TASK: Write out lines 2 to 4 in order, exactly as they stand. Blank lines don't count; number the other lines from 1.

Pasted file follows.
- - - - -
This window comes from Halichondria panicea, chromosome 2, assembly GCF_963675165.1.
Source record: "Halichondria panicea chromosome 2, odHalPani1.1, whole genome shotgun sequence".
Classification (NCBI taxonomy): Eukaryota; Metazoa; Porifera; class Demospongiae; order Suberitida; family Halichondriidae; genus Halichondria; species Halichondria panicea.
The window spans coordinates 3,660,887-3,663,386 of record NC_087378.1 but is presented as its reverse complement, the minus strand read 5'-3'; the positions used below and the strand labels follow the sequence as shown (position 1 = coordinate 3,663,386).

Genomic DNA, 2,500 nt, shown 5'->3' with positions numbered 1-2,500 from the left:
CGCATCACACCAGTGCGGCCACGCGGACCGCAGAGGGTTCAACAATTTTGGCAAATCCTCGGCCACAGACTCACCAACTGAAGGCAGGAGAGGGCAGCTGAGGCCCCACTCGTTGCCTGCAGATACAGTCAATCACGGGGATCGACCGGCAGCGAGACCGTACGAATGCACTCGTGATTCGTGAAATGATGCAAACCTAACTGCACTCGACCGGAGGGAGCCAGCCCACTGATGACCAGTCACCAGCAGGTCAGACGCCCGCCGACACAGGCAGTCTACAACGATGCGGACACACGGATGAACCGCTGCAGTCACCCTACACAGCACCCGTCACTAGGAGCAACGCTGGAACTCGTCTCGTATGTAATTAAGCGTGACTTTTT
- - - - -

Source record: "Halichondria panicea chromosome 2, odHalPani1.1, whole genome shotgun sequence".
Classification (NCBI taxonomy): Eukaryota; Metazoa; Porifera; class Demospongiae; order Suberitida; family Halichondriidae; genus Halichondria; species Halichondria panicea.
The window spans coordinates 3,660,887-3,663,386 of record NC_087378.1 but is presented as its reverse complement, the minus strand read 5'-3'; the positions used below and the strand labels follow the sequence as shown (position 1 = coordinate 3,663,386).